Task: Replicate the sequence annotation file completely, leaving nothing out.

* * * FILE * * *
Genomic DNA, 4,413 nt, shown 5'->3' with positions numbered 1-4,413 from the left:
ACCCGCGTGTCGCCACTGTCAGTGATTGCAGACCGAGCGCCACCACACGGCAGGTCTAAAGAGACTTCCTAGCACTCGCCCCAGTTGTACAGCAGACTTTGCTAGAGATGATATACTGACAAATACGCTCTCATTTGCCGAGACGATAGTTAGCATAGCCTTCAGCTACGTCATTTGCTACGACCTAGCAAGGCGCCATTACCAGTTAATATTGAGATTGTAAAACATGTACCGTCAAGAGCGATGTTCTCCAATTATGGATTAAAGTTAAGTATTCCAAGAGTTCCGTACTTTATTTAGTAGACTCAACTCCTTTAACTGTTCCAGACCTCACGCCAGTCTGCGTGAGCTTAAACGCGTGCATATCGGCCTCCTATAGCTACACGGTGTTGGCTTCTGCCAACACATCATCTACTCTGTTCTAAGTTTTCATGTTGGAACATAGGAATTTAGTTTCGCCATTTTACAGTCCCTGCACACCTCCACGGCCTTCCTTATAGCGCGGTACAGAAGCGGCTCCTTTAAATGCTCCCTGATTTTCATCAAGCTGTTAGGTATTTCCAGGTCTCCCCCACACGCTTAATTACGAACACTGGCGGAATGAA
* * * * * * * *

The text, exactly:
Genomic DNA, 4,413 nt, shown 5'->3' with positions numbered 1-4,413 from the left:
ACCCGCGTGTCGCCACTGTCAGTGATTGCAGACCGAGCGCCACCACACGGCAGGTCTAAAGAGACTTCCTAGCACTCGCCCCAGTTGTACAGCAGACTTTGCTAGAGATGATATACTGACAAATACGCTCTCATTTGCCGAGACGATAGTTAGCATAGCCTTCAGCTACGTCATTTGCTACGACCTAGCAAGGCGCCATTACCAGTTAATATTGAGATTGTAAAACATGTACCGTCAAGAGCGATGTTCTCCAATTATGGATTAAAGTTAAGTATTCCAAGAGTTCCGTACTTTATTTAGTAGACTCAACTCCTTTAACTGTTCCAGACCTCACGCCAGTCTGCGTGAGCTTAAACGCGTGCATATCGGCCTCCTATAGCTACACGGTGTTGGCTTCTGCCAACACATCATCTACTCTGTTCTAAGTTTTCATGTTGGAACATAGGAATTTAGTTTCGCCATTTTACAGTCCCTGCACACCTCCACGGCCTTCCTTATAGCGCGGTACAGAAGCGGCTCCTTTAAATGCTCCCTGATTTTCATCAAGCTGTTAGGTATTTCCAGGTCTCCCCCACACGCTTAATTACGAACACTGGCGGAATGAA